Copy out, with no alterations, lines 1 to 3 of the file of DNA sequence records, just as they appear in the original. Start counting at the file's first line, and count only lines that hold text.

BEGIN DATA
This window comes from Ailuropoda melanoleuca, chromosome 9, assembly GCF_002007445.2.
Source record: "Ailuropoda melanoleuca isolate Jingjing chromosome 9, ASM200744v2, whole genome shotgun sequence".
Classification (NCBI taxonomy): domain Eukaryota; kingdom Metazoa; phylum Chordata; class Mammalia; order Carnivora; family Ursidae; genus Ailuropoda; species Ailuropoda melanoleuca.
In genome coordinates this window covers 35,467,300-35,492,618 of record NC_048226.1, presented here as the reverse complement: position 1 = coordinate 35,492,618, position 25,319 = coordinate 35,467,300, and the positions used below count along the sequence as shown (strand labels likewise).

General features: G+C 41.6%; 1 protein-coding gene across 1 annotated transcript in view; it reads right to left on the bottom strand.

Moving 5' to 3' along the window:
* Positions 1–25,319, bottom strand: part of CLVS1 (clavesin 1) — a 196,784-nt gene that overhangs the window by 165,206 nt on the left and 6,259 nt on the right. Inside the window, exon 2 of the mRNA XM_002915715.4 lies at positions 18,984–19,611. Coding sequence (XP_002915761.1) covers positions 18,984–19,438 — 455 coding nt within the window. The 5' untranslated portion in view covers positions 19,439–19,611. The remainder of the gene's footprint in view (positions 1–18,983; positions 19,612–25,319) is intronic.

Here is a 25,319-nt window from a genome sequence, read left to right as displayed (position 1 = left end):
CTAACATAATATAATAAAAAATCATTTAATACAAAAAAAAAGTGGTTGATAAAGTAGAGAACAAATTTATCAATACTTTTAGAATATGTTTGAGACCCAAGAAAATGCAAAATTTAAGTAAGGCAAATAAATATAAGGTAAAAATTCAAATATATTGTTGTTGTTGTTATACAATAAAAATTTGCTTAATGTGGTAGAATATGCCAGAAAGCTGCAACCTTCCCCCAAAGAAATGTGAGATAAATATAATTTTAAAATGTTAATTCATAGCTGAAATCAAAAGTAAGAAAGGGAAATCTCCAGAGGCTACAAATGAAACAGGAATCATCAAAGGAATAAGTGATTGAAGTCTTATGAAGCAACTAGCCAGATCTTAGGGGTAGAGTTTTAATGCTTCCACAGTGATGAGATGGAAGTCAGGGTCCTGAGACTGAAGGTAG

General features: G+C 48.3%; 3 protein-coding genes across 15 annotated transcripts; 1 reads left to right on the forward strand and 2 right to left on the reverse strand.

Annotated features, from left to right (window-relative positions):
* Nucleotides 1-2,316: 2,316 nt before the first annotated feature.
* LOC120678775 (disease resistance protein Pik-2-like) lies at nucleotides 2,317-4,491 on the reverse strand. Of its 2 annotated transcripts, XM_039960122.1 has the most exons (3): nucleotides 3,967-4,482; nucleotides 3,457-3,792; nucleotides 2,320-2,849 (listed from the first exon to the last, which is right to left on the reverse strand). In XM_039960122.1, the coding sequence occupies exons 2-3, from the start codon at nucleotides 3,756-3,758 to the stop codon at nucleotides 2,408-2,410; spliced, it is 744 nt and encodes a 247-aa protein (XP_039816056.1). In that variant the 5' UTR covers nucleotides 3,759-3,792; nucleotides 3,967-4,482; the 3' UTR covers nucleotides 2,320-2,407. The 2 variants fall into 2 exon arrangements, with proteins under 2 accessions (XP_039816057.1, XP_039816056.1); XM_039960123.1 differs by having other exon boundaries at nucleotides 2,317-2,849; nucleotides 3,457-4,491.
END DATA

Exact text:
This window comes from Ailuropoda melanoleuca, chromosome 9, assembly GCF_002007445.2.
Source record: "Ailuropoda melanoleuca isolate Jingjing chromosome 9, ASM200744v2, whole genome shotgun sequence".
Classification (NCBI taxonomy): domain Eukaryota; kingdom Metazoa; phylum Chordata; class Mammalia; order Carnivora; family Ursidae; genus Ailuropoda; species Ailuropoda melanoleuca.